The Ministry of Communications and Information Technology (MCIT) adopts Green Information and Communication Technology (ICT) Strategy which aims at reducing the adverse environmental impacts resulting from the expansion of using ICT devices.
Green ICT is what manufacturers, specialists, analysts and providers call all ICT solutions that save energy. These include hardware, software and services. ICT is playing an important ubiquitous role, whether in business or in individuals’ private lives. It is also consuming ever greater amounts of energy and is, therefore, the source of significant CO2 emissions.
However, while ICTs account for 2% of the CO2 emissions, in can contribute significantly in mitigating the effects of the remaining 98% emitted by the other sectors. This trend also seeks to protect the environment from the harmful output of technologies through using the right and safe scientific methods of disposing electronic wastes.
A Memorandum of Understanding (MoU), under the theme of “Green ICT”, was signed to raise community awareness about green ICT challenges and opportunities, and was amended in November 2013, setting fundamentals and national policies for Green ICT, adopting a multi-stakeholder approach to address various green ICT challenges, reducing the adverse environmental effects resulting from the expansion in the use of ICT, supporting the use of communication and information technology as an effective tool to reduce GHG emissions resulting from other sectors. The framework of this protocol is based on three main programs: awareness raising about Green ICT, electronic wastes management, Green ICT procurement, and ICT solutions: a more sustainable future.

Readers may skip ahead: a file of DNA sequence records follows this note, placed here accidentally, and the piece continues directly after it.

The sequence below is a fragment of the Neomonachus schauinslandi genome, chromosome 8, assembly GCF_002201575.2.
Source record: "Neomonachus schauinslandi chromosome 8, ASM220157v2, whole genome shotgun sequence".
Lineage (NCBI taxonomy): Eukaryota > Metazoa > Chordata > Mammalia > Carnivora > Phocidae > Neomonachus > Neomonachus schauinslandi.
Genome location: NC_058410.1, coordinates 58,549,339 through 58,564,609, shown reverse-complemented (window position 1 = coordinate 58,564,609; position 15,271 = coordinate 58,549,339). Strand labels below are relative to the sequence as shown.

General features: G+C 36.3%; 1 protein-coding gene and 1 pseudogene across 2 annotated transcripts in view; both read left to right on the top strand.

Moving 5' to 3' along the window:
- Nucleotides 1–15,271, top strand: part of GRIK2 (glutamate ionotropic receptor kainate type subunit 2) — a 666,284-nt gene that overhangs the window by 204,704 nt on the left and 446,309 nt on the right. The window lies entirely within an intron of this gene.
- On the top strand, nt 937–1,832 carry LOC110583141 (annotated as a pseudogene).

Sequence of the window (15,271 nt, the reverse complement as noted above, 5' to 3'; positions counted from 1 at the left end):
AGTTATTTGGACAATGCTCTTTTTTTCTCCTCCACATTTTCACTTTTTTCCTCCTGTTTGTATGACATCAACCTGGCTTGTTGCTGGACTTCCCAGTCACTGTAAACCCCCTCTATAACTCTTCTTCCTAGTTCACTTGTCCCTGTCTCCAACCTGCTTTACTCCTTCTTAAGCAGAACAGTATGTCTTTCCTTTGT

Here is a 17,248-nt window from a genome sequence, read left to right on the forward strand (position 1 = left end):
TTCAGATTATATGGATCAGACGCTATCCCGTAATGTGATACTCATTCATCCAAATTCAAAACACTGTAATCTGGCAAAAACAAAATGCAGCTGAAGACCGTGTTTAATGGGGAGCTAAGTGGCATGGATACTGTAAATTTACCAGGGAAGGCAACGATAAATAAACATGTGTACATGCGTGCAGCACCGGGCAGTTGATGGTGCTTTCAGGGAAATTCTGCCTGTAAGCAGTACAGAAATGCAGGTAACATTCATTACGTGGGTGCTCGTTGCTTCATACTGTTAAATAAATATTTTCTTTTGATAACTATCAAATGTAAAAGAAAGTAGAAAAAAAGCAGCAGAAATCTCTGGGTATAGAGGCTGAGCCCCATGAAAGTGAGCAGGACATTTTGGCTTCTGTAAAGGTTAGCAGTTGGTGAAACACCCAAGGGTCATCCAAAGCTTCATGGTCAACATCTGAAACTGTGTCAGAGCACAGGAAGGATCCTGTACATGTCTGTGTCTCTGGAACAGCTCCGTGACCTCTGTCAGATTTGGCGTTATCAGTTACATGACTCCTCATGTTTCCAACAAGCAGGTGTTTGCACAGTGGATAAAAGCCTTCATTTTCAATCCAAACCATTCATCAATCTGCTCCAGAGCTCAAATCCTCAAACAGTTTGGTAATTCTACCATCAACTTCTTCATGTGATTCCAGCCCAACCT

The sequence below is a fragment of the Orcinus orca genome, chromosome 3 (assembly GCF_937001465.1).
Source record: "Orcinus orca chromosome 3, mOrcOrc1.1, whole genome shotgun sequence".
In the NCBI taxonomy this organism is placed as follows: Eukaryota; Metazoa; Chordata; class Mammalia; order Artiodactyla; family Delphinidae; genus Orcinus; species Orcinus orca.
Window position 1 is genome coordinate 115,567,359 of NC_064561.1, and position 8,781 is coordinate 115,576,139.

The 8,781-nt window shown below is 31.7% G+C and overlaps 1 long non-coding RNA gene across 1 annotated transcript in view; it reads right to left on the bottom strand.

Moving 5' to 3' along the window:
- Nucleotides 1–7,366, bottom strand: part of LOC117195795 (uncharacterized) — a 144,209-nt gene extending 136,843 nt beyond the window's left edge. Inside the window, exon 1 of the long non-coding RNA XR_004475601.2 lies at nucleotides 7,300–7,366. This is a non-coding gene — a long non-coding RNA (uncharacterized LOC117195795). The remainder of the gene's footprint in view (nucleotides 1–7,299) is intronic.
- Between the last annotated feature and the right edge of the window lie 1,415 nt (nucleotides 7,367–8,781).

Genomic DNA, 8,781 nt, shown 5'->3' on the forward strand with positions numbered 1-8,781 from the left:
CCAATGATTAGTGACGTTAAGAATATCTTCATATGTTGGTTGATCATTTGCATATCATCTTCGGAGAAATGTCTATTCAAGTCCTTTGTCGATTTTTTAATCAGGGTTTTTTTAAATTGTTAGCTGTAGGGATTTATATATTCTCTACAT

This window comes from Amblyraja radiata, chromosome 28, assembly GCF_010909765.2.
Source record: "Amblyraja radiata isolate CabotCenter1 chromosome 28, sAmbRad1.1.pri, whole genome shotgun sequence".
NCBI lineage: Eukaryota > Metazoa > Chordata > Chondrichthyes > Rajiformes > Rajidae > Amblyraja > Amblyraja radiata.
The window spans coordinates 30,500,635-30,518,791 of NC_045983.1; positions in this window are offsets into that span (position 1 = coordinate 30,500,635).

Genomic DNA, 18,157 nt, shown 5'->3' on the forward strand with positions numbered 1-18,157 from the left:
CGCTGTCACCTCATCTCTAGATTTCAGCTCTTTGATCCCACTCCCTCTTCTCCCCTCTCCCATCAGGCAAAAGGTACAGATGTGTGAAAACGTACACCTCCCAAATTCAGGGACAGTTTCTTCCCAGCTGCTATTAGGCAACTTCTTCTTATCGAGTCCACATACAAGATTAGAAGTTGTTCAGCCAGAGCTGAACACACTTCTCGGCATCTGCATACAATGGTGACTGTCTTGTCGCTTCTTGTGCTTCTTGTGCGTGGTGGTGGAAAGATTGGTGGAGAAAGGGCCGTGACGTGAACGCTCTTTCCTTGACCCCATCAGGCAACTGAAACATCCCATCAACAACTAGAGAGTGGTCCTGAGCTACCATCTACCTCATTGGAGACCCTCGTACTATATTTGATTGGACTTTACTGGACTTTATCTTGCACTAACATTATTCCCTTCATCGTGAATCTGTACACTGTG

MCIT has worked in close cooperation with the World Bank and the Ministry of Environment to assist in leveraging the e-waste recycling in Egypt, and has finalized the guidelines on “Preparatory Information for the Implementation of an Electronic Waste Pilot Project in Egypt” in 2014. The guidelines provide the preparatory information for the implementation of an e-waste pilot project, to be implemented during a later phase.
It is composed of three associated chapters, the first of which is the economic incentives that stimulate the private sector to start an e-waste recycling unit. The second chapter is the collection strategy one which defines how sufficient e-waste could be collected for a pilot unit to be viable. The report concludes with some guidelines for NGO and private sector participation, describing the role NGOs and civil society can play in this context. This mainly concerns awareness creation activities and support to informal collectors.